Thursday, June 18, 2009

Sinking of the Belmont 1884

Tombstones of Mathew and Sarah Lyon, Oak Hill Cemetery, Evansville, Indiana.

After Mathew S. Lyon married Sarah Frost in 1845 Hopkins County, Kentucky, they settled down to rear their family. Lyon was first a merchant and later a hotel keeper in Madisonville. By the mid-1860s, the family had relocated to Evansville, Indiana, where Lyon became a clerk and loan agent. The family grew to include the following children: Ella, Lawrence, John, Sallie, Harvy, Thompson, Laura, Edward and perhaps others.

On the morning of the 30th of August 1884 in Evansville, Sarah Lyon and two of her daughters, Mrs. Sallie Bryan, a young widow, and Miss Laura Lyon, boarded the transfer steamer, the Belmont, which was headed toward Henderson. The Belmont was towing a barge containing a passenger train carrying about 60 people.

Suddenly, a cyclone blew in along the Ohio River, striking the Belmont and causing it to rip apart from the barge. The Belmont, which was carrying about 20-25 people, turned bottoms up, throwing passengers and crew into the dark water or trapping them in their rooms. There was no chance for escape as the storm raged for over an hour. All aboard the Belmont drowned in the storm. Among those who perished were Capt. Smith and his crew, who remained with the sinking boat until the end. All passengers on the barge survived.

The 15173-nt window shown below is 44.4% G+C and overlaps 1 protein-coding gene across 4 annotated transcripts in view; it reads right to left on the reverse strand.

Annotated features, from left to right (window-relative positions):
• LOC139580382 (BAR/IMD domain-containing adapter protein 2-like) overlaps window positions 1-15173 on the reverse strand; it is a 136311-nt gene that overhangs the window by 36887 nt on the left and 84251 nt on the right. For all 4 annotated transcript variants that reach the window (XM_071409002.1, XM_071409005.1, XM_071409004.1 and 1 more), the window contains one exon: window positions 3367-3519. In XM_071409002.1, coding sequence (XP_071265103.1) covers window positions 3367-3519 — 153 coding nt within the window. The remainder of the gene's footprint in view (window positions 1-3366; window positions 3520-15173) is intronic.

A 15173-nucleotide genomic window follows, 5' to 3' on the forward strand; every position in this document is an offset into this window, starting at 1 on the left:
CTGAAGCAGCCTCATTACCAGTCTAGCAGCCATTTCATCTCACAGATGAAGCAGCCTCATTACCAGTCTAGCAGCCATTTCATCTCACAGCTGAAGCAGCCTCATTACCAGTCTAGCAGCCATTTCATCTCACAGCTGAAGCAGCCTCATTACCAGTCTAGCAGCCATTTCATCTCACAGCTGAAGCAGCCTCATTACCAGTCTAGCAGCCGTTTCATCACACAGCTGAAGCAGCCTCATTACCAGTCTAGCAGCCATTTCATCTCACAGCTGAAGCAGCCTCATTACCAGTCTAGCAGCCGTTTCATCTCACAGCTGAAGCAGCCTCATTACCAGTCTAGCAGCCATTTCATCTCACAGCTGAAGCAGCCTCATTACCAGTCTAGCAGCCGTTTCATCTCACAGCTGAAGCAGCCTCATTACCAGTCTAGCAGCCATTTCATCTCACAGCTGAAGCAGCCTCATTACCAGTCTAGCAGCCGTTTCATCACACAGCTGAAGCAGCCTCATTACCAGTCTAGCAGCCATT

The storm also hit Uniontown, Kentucky and damaged Hamilton’s warehouse, Dr. Brown’s residence, the roof of the Commercial Hotel, Cartmell’s warehouse and there was much destruction to crops in the fields. Also badly damaged were the Evansville steamers, Josh V. Throop and Silverthorn.

The body of Sarah Lyon was among the first recovered from the river. It was placed on the steamer, Iron Cliff, and returned to Evansville. The bodies of Mrs. Sallie Bryan and Miss Laura Lyon were recovered shortly thereafter. All three bodies were placed in a vault at Oak Hill Cemetery, Evansville, to await burial the following day.

The funeral for Mrs. Lyon and her daughters took place on Sunday, the 31st of August. The bodies were laid to rest side by side – Mrs. Lyon on the left, Mrs. Bryan on the right and Miss Laura in the center. A large crowd was in attendance as the Rev. Mr. Berger of the Cumberland Presbyterian Church read a scripture and said a prayer.

Mathew S. Lyon moved to Sturgis, Union County, Kentucky and died there on the 19th of May 1890. Sadly, his obituary in the Evansville Courier of 20 May 1890 does not mention the deaths of his wife and daughters. His body was brought back to Evansville and he was laid to rest beside his family at Oak Hill Cemetery.

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